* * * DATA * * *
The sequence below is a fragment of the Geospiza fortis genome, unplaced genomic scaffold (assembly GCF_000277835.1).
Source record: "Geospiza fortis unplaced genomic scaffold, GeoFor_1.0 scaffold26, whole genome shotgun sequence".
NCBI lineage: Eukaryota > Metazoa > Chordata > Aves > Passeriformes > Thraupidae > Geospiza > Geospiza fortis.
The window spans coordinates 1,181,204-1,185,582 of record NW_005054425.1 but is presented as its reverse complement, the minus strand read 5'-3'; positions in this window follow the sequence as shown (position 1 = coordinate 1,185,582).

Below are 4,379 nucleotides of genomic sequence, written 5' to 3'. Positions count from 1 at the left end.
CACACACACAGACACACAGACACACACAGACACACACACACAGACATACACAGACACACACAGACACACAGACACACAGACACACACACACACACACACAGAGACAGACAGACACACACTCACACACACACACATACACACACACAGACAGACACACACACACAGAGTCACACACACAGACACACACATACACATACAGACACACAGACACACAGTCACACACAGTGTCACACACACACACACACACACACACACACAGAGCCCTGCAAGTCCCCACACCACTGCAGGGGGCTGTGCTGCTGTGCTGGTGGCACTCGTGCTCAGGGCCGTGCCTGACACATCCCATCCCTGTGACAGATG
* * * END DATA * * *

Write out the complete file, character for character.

The sequence below is a fragment of the Geospiza fortis genome, unplaced genomic scaffold (assembly GCF_000277835.1).
Source record: "Geospiza fortis unplaced genomic scaffold, GeoFor_1.0 scaffold26, whole genome shotgun sequence".
NCBI lineage: Eukaryota > Metazoa > Chordata > Aves > Passeriformes > Thraupidae > Geospiza > Geospiza fortis.
The window spans coordinates 1,181,204-1,185,582 of record NW_005054425.1 but is presented as its reverse complement, the minus strand read 5'-3'; positions in this window follow the sequence as shown (position 1 = coordinate 1,185,582).

Below are 4,379 nucleotides of genomic sequence, written 5' to 3'. Positions count from 1 at the left end.
CACACACACAGACACACAGACACACACAGACACACACACACAGACATACACAGACACACACAGACACACAGACACACAGACACACACACACACACACACAGAGACAGACAGACACACACTCACACACACACACATACACACACACAGACAGACACACACACACAGAGTCACACACACAGACACACACATACACATACAGACACACAGACACACAGTCACACACAGTGTCACACACACACACACACACACACACACACAGAGCCCTGCAAGTCCCCACACCACTGCAGGGGGCTGTGCTGCTGTGCTGGTGGCACTCGTGCTCAGGGCCGTGCCTGACACATCCCATCCCTGTGACAGATG